Japan PM Shinzo Abe vows to work against 'war culture'
Japanese Prime Minister Shinzo Abe pledged today to eliminate "war culture" from the world as he highlighted Tokyo's aid in crises from the Middle East to Ukraine.
United Nations: Japanese Prime Minister Shinzo Abe pledged Thursday to eliminate "war culture" from the world as he highlighted Tokyo's aid in crises from the Middle East to Ukraine.
Abe who has frequently faced anger in neighboring countries that accuse him of historical revisionism used a speech before the UN General Assembly to highlight Japan's peaceful nature since World War II.
Japan has pursued a "postwar path abhorring the atrocities of war that brought tragedy to innocent people both at home and in other nations renewing its pledge towards peace," Abe said.
"I wish to state and pledge... That Japan is a nation that has worked to eliminate the war culture from people's hearts and will spare no efforts to continue doing so," he added.
Abe pointed to Japan's foreign assistance including USD 50 million it has committed to support humanitarian efforts in the Middle East, where Islamic State jihadists' rampage through Iraq and Syria has worsened a refugee crisis.
"What is important now is preventing extremism from taking root while also responding swiftly to the region's humanitarian crises," Abe said.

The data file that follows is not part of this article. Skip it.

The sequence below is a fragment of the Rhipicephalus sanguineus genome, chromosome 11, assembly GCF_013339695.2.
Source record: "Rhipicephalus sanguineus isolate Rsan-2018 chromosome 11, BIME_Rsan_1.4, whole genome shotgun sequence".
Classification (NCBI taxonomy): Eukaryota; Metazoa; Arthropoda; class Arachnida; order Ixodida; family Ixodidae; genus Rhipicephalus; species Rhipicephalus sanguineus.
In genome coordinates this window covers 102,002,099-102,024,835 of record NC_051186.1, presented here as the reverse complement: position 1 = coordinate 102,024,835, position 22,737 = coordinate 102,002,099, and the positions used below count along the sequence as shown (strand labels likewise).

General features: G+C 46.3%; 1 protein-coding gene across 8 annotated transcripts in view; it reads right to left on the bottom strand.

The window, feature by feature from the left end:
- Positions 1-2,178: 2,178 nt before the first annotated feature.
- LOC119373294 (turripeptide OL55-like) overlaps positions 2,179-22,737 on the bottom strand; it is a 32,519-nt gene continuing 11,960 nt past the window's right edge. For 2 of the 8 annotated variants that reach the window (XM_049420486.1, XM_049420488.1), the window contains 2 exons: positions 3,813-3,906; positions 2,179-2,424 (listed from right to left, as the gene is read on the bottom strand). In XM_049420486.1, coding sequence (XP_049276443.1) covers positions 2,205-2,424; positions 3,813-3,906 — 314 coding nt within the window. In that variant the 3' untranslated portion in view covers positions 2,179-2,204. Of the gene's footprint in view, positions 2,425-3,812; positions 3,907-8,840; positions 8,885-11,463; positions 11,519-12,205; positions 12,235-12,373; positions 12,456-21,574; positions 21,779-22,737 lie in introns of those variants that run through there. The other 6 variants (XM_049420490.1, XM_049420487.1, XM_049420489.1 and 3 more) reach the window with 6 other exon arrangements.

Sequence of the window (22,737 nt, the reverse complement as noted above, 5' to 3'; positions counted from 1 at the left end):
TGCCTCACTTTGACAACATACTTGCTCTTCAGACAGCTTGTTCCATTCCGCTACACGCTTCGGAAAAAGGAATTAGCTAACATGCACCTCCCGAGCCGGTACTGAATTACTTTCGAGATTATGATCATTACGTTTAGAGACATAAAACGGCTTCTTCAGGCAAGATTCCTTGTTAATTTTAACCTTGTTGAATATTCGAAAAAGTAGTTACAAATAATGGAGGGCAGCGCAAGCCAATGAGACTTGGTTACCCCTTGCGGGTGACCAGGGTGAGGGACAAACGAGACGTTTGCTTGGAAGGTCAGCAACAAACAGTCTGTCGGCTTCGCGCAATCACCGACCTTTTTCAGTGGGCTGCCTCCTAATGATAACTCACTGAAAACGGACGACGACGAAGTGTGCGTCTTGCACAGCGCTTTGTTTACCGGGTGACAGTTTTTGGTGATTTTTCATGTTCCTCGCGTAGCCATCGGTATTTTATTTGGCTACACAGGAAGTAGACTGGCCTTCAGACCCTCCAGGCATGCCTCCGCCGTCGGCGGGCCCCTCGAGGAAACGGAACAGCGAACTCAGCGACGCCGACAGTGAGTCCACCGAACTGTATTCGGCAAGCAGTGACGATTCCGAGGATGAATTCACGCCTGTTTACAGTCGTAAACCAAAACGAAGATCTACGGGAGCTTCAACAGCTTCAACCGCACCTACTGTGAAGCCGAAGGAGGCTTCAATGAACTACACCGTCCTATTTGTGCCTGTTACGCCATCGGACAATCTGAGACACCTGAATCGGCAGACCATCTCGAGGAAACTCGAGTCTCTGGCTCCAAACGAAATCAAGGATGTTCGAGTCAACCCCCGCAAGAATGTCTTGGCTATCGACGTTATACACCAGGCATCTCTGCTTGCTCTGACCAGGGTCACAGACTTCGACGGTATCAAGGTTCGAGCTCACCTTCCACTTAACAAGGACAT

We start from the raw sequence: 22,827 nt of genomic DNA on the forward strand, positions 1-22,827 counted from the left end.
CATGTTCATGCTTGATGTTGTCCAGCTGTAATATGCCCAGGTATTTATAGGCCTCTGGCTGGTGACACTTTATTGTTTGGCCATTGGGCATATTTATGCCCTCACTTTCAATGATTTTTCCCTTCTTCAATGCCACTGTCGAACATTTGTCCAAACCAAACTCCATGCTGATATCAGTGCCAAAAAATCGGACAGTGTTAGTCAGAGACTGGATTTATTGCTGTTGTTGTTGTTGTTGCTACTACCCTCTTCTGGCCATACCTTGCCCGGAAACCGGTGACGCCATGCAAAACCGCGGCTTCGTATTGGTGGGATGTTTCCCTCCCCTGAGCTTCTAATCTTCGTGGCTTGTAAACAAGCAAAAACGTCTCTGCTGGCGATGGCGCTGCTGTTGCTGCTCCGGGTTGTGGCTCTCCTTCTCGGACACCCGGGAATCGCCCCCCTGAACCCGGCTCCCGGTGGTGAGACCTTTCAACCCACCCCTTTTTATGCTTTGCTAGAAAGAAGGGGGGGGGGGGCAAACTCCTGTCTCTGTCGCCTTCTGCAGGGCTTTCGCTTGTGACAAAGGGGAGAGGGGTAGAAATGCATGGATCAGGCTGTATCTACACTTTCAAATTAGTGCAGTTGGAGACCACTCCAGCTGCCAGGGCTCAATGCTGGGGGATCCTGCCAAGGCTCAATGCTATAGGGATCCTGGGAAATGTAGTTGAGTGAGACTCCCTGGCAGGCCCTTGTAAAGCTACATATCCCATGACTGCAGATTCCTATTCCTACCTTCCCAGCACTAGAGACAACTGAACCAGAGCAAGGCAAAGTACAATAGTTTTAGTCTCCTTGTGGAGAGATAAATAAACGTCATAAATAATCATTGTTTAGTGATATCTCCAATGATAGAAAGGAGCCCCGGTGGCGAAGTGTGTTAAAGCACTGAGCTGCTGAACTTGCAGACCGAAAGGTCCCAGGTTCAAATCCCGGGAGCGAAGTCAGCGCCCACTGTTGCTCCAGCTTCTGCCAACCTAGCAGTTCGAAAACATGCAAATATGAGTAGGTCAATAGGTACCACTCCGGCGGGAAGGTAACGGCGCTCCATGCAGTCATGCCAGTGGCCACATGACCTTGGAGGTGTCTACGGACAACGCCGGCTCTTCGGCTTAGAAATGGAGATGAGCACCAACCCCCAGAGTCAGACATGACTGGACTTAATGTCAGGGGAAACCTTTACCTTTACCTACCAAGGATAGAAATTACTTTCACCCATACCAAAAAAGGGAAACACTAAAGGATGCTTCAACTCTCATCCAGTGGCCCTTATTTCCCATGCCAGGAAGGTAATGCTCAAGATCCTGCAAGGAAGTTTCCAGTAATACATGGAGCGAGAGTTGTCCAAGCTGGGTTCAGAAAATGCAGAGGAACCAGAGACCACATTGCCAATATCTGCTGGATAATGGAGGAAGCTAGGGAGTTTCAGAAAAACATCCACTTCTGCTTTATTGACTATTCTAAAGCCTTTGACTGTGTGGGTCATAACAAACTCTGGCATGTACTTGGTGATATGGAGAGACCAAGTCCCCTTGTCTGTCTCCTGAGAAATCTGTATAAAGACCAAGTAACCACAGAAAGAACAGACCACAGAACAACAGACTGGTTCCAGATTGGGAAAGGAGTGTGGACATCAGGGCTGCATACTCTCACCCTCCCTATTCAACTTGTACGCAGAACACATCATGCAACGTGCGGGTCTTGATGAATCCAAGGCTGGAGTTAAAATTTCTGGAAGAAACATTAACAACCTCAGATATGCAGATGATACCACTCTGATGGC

He also said that Japan was making good on its promise of USD 1.5 billion for Ukraine as part of international efforts to stabilize the Western-leaning nation amid its conflict with Russia.
Abe said that Japan also planned to extend another USD 40 million to support the fight against the Ebola virus in Africa, after an earlier USD 5 million and a contribution of protective gear for 500,000 health workers.
Abe reiterated Japan's longstanding call to become a permanent member of the UN Security Council, saying that the powerful body should be reformed to "reflect the realities of the 21st century."
China, the only Asian nation among the five veto-wielding nations, has opposed Japan's permanent membership on the Security Council whose set-up reflects power realities at the end of World War II.
Abe, whose grandfather was a wartime cabinet member, has throughout his career been close to conservative historians who question the extent of Japan's war responsibility.